Monster-Hunter-3-Ultimate-LogoMonster Hunter 3 Ultimate, is the latest iteration of the cult, Monster Hunter, franchise. A successor to the third game, originally released on the Wii, “Ultimate”, this time around, is gracing the Wii U, 3DS and bringing along a whole host of new features for the ride. In this review I’ll be looking over the good and the bad of the game, spending a little over a week of play time in Monster Hunter 3 Ultimate.

For those of you who haven’t touched a Monster Hunter game, you take on the role of a hunter in a fantasy setting. Throughout the game you’ll be carrying out quests/missions, gathering resources or even capturing monsters, to progress your hunter further through the game and gearing your hunter up with the best gear.

Monster Hunter 3 Ultimate aims to push this further with two significant additions to the series, at least in the western market. Underwater combat, mixes up the franchises already tactical and tricky combat, with a dynamic element that allows the addition of even more creative monster design. Furthermore, a new hunter rank has been added, the first time ever for a third generation title, allowing for harder quests/missions to be carried out and also for higher level items and gear to be crafted.

With this being a 3DS title, don’t expect AAA graphics, because you will not get it. But before you even go into this game, get yourself a 3DS XL. That goes for any 3Ds game too. The original 3DS screen, in my opinion, is just too small and does not provide enough display to get a good experience out of your games.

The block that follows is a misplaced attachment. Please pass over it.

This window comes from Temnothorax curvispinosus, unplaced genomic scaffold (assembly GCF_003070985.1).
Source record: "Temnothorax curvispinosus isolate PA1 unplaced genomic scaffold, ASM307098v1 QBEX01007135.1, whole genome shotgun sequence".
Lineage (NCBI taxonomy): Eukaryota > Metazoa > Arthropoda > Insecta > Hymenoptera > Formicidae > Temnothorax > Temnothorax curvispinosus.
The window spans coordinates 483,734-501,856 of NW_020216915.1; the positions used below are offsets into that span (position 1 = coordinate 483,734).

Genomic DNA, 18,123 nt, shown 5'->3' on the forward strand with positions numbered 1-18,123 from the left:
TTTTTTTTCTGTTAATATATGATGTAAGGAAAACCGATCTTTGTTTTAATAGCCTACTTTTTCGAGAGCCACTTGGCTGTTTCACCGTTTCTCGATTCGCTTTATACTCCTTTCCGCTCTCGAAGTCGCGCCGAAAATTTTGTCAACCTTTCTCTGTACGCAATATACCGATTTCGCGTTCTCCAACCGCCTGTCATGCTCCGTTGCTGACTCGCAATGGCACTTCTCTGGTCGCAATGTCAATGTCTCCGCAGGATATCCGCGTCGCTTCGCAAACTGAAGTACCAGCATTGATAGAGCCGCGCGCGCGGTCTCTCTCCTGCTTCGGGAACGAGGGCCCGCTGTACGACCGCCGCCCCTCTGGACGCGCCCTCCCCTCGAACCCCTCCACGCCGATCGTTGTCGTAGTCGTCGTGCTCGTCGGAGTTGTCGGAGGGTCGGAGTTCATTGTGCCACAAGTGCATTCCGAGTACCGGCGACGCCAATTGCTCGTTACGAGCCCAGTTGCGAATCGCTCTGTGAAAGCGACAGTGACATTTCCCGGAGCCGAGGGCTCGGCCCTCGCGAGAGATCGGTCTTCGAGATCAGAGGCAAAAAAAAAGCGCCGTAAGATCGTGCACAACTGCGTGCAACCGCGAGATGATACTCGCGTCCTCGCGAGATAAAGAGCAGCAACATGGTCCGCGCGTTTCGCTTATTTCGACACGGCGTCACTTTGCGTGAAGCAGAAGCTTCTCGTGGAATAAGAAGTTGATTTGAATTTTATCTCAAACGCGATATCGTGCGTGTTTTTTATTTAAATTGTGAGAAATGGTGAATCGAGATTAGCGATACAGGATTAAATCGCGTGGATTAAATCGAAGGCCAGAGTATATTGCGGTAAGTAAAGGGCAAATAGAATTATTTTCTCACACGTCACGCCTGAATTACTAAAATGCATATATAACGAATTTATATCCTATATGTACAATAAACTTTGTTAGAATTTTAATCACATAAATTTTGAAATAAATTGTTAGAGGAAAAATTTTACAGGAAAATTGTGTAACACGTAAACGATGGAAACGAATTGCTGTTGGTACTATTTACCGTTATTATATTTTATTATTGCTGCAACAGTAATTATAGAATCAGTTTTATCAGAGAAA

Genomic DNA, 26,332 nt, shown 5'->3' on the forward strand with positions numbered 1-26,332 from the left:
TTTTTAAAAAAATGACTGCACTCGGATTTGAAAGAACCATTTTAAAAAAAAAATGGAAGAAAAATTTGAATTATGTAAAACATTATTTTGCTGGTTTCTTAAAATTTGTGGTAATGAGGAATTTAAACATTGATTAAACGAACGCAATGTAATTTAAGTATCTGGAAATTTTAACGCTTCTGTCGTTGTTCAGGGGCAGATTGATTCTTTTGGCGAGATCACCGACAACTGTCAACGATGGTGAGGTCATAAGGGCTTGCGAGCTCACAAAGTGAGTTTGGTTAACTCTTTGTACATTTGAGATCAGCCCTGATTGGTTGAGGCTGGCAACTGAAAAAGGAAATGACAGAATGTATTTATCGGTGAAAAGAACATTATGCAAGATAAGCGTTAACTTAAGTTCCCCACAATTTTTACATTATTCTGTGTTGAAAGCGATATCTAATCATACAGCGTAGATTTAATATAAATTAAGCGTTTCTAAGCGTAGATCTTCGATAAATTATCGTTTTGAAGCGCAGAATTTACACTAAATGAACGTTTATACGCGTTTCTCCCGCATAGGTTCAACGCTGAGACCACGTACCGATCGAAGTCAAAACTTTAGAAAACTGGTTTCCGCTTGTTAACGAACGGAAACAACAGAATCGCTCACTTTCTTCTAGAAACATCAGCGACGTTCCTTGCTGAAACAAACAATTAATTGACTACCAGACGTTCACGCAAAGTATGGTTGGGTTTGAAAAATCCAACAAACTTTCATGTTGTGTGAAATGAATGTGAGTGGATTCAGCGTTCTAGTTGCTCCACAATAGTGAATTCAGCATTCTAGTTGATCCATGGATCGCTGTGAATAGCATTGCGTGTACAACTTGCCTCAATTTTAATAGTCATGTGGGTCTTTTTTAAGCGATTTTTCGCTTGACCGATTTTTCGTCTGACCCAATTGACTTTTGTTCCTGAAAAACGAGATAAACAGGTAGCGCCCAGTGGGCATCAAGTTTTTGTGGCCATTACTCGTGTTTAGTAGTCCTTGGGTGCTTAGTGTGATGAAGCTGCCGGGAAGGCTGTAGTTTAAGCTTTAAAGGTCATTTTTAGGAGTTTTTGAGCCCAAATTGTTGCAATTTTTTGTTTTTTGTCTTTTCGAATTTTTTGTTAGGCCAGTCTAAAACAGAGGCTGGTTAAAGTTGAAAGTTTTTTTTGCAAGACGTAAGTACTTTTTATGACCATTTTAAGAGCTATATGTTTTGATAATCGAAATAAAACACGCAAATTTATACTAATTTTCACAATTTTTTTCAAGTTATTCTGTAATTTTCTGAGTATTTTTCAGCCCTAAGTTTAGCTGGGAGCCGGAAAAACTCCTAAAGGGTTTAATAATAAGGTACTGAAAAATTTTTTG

Now with the additions mentioned, the Monster Hunter premise remains the same. Progress your hunter through the ranks, gear him up, carry out quests and slay the biggest monsters possible. There isn’t really much else to it other than that. monster hunter screen 1

But it is the combat where Monster Hunter shines. Each weapon has it’s own style and gameplay mechanics. They all function in different ways, so you’re going to need to approach a fight in different ways, this is the beauty of Monster Hunter. It is very tactical and very intuitive, requiring you to think on your feet and make swift decisions in a matter of seconds.

Although progressing your hunter and gearing them up, seems like a grind, endlessly gathering resources to craft the armor you want. This grind becomes more entertaining with the brilliant combat system.

There isn’t a lot to be said about the latest Monster Hunter iteration. It doesn’t add a lot to the franchise, except making it more accessible by releasing through different consoles. But as usual, the experience is second to none, providing an incredibly fun and challenging game play experience.

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